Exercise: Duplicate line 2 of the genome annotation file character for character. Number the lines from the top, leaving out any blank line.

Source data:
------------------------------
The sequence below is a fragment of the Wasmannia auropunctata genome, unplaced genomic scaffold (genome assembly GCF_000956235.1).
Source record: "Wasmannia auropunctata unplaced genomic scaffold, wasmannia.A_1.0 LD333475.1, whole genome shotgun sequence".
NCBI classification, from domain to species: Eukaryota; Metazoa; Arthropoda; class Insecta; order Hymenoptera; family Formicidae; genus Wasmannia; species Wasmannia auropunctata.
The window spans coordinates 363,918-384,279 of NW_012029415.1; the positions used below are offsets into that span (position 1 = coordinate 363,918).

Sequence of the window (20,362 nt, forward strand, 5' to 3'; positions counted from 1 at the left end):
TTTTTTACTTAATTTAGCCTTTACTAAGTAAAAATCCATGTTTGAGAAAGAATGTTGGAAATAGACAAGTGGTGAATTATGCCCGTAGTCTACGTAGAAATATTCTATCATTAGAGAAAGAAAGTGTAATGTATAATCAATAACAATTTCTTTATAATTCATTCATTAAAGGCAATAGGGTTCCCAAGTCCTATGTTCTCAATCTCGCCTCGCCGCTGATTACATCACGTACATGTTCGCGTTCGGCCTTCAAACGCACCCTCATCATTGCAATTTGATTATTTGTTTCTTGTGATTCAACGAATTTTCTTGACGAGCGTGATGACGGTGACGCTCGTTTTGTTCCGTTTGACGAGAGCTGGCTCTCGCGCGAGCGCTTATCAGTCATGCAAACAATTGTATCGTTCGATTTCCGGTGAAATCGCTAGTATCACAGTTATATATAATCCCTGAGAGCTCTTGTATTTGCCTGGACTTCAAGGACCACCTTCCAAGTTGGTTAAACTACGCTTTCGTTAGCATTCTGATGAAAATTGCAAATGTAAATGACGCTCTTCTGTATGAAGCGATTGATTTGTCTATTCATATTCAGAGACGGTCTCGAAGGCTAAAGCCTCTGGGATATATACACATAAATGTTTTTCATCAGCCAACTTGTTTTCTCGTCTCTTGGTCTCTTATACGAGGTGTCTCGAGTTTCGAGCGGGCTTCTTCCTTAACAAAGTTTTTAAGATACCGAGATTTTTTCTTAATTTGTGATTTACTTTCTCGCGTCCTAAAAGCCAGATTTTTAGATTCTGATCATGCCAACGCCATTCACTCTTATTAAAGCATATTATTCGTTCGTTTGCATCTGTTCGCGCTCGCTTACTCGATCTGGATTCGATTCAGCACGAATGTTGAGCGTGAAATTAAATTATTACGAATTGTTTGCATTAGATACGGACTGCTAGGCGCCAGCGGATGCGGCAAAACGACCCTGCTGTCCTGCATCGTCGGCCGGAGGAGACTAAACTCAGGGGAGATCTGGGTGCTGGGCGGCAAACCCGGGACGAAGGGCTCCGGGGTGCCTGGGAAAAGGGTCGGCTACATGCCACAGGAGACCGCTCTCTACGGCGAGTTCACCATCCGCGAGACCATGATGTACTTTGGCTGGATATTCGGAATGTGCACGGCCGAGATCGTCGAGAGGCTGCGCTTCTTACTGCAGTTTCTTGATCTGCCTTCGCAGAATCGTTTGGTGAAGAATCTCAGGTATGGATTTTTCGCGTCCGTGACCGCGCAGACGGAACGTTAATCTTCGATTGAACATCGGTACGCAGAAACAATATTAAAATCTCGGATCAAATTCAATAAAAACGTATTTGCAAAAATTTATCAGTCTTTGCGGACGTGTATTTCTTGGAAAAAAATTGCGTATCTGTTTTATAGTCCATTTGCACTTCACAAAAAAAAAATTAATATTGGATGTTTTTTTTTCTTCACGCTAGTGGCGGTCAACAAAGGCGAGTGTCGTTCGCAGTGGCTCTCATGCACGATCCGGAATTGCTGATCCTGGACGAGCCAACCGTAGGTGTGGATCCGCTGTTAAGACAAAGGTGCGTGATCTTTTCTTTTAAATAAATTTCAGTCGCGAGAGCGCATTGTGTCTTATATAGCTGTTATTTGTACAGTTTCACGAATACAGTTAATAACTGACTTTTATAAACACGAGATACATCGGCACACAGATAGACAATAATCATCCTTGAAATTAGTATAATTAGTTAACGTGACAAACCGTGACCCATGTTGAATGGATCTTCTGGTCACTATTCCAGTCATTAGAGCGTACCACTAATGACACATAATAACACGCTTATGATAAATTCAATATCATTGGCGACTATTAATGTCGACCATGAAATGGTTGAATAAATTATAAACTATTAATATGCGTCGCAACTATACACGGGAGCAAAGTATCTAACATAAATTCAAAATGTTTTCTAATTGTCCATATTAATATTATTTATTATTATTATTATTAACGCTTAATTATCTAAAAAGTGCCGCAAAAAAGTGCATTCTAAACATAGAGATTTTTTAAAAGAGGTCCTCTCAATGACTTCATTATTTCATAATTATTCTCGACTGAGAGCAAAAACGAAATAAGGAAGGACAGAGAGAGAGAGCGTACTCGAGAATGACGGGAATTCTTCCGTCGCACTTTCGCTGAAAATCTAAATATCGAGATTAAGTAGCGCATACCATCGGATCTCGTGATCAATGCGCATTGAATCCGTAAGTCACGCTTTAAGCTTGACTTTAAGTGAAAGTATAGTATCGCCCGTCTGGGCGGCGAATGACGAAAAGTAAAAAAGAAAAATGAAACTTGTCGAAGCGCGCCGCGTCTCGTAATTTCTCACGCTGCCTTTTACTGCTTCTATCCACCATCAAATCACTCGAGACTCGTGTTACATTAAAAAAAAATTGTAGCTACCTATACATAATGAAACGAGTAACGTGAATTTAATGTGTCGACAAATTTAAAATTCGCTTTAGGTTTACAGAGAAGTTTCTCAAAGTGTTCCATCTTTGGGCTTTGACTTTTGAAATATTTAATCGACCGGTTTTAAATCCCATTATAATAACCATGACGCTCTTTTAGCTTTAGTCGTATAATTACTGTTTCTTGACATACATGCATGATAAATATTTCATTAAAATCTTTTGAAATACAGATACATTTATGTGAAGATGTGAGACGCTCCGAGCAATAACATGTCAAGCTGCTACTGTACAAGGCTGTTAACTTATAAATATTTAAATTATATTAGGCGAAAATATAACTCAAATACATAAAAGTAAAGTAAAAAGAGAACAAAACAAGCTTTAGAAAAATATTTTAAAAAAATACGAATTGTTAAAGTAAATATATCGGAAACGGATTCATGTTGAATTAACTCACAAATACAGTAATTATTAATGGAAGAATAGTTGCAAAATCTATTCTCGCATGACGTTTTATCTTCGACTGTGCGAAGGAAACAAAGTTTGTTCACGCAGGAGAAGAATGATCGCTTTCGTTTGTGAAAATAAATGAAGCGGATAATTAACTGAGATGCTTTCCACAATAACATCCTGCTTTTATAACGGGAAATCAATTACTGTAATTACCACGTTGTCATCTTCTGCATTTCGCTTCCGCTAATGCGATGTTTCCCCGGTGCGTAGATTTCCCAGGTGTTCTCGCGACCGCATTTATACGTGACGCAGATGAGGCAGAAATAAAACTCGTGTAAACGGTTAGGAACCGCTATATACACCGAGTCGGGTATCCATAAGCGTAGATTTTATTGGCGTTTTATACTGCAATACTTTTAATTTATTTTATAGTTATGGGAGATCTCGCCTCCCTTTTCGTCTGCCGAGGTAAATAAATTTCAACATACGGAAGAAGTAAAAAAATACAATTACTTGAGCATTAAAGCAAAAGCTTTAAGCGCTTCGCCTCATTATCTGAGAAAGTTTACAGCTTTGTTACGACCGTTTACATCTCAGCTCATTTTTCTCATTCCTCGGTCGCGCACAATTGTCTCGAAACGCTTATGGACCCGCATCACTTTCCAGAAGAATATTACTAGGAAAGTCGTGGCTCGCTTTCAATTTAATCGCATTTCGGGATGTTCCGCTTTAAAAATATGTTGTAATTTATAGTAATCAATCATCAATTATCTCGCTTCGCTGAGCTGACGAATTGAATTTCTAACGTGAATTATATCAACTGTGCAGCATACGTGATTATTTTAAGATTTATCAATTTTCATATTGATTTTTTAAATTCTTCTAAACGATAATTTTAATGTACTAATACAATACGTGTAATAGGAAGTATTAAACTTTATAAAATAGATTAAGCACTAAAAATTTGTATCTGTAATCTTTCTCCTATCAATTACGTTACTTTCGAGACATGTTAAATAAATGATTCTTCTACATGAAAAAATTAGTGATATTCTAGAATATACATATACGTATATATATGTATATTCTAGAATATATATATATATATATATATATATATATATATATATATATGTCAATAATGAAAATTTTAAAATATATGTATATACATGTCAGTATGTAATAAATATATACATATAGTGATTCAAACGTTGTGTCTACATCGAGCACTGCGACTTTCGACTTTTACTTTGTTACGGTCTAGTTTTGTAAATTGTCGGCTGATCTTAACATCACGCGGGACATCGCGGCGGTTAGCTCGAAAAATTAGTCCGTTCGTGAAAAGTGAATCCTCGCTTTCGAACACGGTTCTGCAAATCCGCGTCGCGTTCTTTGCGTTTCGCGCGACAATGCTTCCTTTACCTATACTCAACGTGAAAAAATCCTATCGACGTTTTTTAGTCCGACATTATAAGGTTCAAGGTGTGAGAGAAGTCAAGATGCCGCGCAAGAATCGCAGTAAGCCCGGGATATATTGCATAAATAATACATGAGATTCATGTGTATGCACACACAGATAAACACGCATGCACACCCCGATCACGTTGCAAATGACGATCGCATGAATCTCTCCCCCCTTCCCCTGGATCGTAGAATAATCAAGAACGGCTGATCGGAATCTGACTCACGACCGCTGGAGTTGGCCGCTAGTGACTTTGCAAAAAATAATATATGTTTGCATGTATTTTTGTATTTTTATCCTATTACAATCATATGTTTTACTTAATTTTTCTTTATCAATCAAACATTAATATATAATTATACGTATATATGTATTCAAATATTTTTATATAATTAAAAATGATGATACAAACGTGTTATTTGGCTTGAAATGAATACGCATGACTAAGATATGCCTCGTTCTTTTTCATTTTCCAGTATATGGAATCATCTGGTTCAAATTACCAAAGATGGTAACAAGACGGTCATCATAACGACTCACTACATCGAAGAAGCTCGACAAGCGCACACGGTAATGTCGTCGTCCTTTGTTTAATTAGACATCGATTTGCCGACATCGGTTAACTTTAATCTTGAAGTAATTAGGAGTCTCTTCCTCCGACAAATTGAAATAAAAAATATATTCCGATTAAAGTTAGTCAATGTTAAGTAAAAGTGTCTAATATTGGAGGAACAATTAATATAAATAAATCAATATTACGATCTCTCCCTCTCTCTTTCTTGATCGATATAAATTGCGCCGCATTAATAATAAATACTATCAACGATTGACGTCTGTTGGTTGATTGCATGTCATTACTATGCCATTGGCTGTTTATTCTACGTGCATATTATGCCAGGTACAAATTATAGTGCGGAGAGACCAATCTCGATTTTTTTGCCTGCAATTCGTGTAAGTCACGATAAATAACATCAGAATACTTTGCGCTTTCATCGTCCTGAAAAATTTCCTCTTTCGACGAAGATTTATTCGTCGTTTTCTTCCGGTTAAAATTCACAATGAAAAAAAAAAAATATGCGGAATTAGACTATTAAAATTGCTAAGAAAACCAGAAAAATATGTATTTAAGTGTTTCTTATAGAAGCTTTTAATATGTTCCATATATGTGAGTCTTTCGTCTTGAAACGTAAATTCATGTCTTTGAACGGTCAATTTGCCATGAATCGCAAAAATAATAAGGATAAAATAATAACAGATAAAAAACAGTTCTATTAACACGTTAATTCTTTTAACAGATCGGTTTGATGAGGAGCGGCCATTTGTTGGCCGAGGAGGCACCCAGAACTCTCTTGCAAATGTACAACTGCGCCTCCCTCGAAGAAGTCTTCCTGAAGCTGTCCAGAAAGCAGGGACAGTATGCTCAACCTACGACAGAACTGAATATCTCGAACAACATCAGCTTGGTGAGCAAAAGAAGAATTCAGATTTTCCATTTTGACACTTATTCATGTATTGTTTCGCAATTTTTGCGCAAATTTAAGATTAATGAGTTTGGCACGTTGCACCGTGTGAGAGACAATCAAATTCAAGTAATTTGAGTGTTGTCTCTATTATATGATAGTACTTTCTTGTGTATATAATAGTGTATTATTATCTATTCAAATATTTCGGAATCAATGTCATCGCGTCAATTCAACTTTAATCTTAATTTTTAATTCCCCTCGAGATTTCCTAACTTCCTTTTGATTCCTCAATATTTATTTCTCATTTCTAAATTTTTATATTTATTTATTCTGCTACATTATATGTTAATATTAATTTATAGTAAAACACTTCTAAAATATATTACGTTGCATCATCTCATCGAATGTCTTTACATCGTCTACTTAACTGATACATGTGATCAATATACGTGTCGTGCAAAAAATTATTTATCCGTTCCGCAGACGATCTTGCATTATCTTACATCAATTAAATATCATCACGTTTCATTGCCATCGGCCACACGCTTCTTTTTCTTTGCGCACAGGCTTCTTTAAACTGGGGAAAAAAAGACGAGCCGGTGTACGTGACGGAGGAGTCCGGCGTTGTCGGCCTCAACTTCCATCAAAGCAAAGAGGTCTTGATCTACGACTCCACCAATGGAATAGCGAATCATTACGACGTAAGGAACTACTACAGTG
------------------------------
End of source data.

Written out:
Source record: "Wasmannia auropunctata unplaced genomic scaffold, wasmannia.A_1.0 LD333475.1, whole genome shotgun sequence".